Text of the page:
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3/3/11 10:21 AM
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jimmy23
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http://www.amazon.com/Jesus-Wars-Patriarchs-Emperors-Christians/dp/0061768936/ref=sr_1_1?ie=UTF8&qid=1299165587&sr=8-1
3/3/11 10:22 AM
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jimmy23
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 *Starred Review* The fifth-century Christian church faced a doctrinal issue, now largely forgotten, that precipitated intramural Christian savagery unparalleled until the 11-centuries-later Thirty Years’ War. The bone of contention was the nature of Jesus Christ. That he wasn’t a mere man was indisputable. But was he a human-divine cross-breed, so to speak, or was he purely divine and his human body an illusion? Neither was accepted, but the conclusion of the council of Chalcedon in 451 that he was fully divine and fully human—that is, said dissidents, of two natures—incensed those who held he was of one nature, entirely divine. The fight broke out well before Chalcedon, entailing the death-from-assault of the patriarch of Constantinople during the 449 council of Ephesus, thereafter disowned as the “Gangster Synod.” Chalcedon eventually triumphed, but not until well after 250 years of intermittent violence in which monks behaved like the Waffen SS. Jenkins condenses centuries of church and imperial strife with admirable clarity despite the continuous blizzard of historical names and ecclesiastical terms the narrative entails. He suggests that this era, not the later Dark and Middle Ages, is the most violent (un-Christian?) in Christian history and that it may have lessons for the present and future conflict between Christians and Muslims over the nature of God. --Ray Olson --This text refers to the Hardcover edition.
3/3/11 9:31 PM
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Ridgeback
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 Sounds like an unbiased account.
3/4/11 3:24 AM
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jimmy23
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 it is written from a historical/sociological perspective more so than a spiritual one
3/4/11 4:38 PM
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zealot66
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 Sounds interesting. I know something about Chalcedon but its always interesting to have historians and sociologists examine the 'trajectories' of the church from a perspective that doesnt have a theological or atheistic point of view. Just the facts ma'am.
3/5/11 1:57 AM
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Ridgeback
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jimmy23 -  it is written from a historical/sociological perspective more so than a spiritual one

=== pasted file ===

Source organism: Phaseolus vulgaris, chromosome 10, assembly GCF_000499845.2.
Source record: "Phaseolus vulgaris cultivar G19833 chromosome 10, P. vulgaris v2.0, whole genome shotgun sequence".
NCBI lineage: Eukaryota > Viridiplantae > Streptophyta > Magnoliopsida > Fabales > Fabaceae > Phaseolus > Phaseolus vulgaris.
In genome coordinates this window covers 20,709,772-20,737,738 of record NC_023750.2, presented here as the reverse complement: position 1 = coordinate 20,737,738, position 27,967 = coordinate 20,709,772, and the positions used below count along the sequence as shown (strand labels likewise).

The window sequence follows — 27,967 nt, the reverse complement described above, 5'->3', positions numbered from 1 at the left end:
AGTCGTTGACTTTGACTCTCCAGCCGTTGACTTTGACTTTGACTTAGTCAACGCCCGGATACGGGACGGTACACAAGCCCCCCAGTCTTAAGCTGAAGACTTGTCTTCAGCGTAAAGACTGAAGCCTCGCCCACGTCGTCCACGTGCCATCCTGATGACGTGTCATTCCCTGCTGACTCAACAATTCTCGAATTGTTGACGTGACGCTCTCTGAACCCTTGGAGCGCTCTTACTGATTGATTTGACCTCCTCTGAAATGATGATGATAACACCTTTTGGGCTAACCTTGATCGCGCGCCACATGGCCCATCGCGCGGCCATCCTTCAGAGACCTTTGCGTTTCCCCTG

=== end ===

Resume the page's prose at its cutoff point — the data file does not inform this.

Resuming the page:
I gathered.  But all history is interepretation and that means all history is prone to bias.  I don't have a problem with some bias unless it starts to interfere with at least trying to be somewhat accurate.  

No historian with training would talk about "just the facts" since writing a history is like weaving a tapestry.  Some of the pieces might already some "finished," but the way they are put together in the whole is a matter of interpretation.  
3/5/11 3:09 AM
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 It was probably the review that threw me off since it seemed to say what the reviewer wanted it to day.  Jenkins is actually a political conservative and Episcopelian who stuck up for the Catholic church during the ongoing pedophile scandals.  

I have no problem with secular histories of Christianity.  I still think Frend's The Rise of Christianity is one of the best histories available.
3/5/11 10:33 AM
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zealot66
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Yeah, Frend's book was the best. And I believe I recommended it to you my friend ! lol. It was one of my text books in Early Christianity classes. I think Im the only one who actually read the book in the class.

I do believe it is possible to write history in an unbiased manner even when it comes to theological issues. It requires a reporting of all of the factions and tracing its roots to implementation to outcomes. Hard but possible.

Alot of socio historians definately have an agenda, meaning that they view sociological trends in a certain framework or assumptions. I have no idea if this person does but looking at different paradigms is invaluable even if they are wrong. aka the jesus seminar people. 
3/8/11 10:38 PM
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p4pSilvaReemAldo
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Might have to read that. Phone Post
3/9/11 11:53 PM
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Ridgeback
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 Another book from the same period that gets a lot of good reviews is "Defending Constantine."  It is supposed to debunk the conventional wisdom (apparently perpetrated by a famous Mennonite) that Constantine compromised Christianity from his lifetime forward.  It is on my summer reading list.  
3/14/11 11:13 AM
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Bench
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Looks an interesting read and I might have to check out the rise of Christianity too. Thanks :) Phone Post

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